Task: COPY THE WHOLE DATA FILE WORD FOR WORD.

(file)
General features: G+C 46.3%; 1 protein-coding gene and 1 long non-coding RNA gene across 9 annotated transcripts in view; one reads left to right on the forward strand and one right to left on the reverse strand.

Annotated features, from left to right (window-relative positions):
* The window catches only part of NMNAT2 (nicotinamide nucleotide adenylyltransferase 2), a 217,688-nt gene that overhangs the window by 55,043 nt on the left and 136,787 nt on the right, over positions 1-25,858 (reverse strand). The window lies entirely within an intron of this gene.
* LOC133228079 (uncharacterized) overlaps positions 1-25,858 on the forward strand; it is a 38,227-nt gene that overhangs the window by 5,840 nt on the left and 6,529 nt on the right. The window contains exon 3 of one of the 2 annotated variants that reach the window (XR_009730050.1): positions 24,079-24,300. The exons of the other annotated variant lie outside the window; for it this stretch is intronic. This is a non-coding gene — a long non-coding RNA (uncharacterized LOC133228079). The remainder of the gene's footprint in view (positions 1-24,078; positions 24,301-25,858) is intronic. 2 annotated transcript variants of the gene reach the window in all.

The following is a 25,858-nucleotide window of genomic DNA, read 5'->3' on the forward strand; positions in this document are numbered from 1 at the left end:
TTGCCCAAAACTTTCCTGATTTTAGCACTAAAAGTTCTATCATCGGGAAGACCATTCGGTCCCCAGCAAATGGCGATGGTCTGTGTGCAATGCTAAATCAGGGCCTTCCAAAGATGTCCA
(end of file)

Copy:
General features: G+C 46.3%; 1 protein-coding gene and 1 long non-coding RNA gene across 9 annotated transcripts in view; one reads left to right on the forward strand and one right to left on the reverse strand.

Annotated features, from left to right (window-relative positions):
* The window catches only part of NMNAT2 (nicotinamide nucleotide adenylyltransferase 2), a 217,688-nt gene that overhangs the window by 55,043 nt on the left and 136,787 nt on the right, over positions 1-25,858 (reverse strand). The window lies entirely within an intron of this gene.
* LOC133228079 (uncharacterized) overlaps positions 1-25,858 on the forward strand; it is a 38,227-nt gene that overhangs the window by 5,840 nt on the left and 6,529 nt on the right. The window contains exon 3 of one of the 2 annotated variants that reach the window (XR_009730050.1): positions 24,079-24,300. The exons of the other annotated variant lie outside the window; for it this stretch is intronic. This is a non-coding gene — a long non-coding RNA (uncharacterized LOC133228079). The remainder of the gene's footprint in view (positions 1-24,078; positions 24,301-25,858) is intronic. 2 annotated transcript variants of the gene reach the window in all.

The following is a 25,858-nucleotide window of genomic DNA, read 5'->3' on the forward strand; positions in this document are numbered from 1 at the left end:
TTGCCCAAAACTTTCCTGATTTTAGCACTAAAAGTTCTATCATCGGGAAGACCATTCGGTCCCCAGCAAATGGCGATGGTCTGTGTGCAATGCTAAATCAGGGCCTTCCAAAGATGTCCA